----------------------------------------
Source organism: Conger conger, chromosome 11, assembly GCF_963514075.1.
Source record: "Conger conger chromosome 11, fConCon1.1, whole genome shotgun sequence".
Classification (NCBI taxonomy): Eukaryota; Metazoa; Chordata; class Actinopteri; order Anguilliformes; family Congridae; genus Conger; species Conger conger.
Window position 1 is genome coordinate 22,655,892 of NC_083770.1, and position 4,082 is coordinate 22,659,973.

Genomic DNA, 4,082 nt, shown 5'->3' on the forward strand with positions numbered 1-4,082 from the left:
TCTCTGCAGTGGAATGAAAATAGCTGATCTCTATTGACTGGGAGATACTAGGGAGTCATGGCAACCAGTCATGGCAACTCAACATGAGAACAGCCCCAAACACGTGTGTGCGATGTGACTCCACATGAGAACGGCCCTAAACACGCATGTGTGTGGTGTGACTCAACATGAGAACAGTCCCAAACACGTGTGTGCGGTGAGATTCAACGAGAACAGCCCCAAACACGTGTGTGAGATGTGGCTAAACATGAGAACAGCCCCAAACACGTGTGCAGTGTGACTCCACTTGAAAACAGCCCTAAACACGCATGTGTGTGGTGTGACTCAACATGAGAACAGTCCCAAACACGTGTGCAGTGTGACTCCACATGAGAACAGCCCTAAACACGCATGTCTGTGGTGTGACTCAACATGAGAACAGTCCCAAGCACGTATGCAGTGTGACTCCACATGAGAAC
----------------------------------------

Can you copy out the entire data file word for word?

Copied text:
Source organism: Conger conger, chromosome 11, assembly GCF_963514075.1.
Source record: "Conger conger chromosome 11, fConCon1.1, whole genome shotgun sequence".
Classification (NCBI taxonomy): Eukaryota; Metazoa; Chordata; class Actinopteri; order Anguilliformes; family Congridae; genus Conger; species Conger conger.
Window position 1 is genome coordinate 22,655,892 of NC_083770.1, and position 4,082 is coordinate 22,659,973.

Genomic DNA, 4,082 nt, shown 5'->3' on the forward strand with positions numbered 1-4,082 from the left:
TCTCTGCAGTGGAATGAAAATAGCTGATCTCTATTGACTGGGAGATACTAGGGAGTCATGGCAACCAGTCATGGCAACTCAACATGAGAACAGCCCCAAACACGTGTGTGCGATGTGACTCCACATGAGAACGGCCCTAAACACGCATGTGTGTGGTGTGACTCAACATGAGAACAGTCCCAAACACGTGTGTGCGGTGAGATTCAACGAGAACAGCCCCAAACACGTGTGTGAGATGTGGCTAAACATGAGAACAGCCCCAAACACGTGTGCAGTGTGACTCCACTTGAAAACAGCCCTAAACACGCATGTGTGTGGTGTGACTCAACATGAGAACAGTCCCAAACACGTGTGCAGTGTGACTCCACATGAGAACAGCCCTAAACACGCATGTCTGTGGTGTGACTCAACATGAGAACAGTCCCAAGCACGTATGCAGTGTGACTCCACATGAGAAC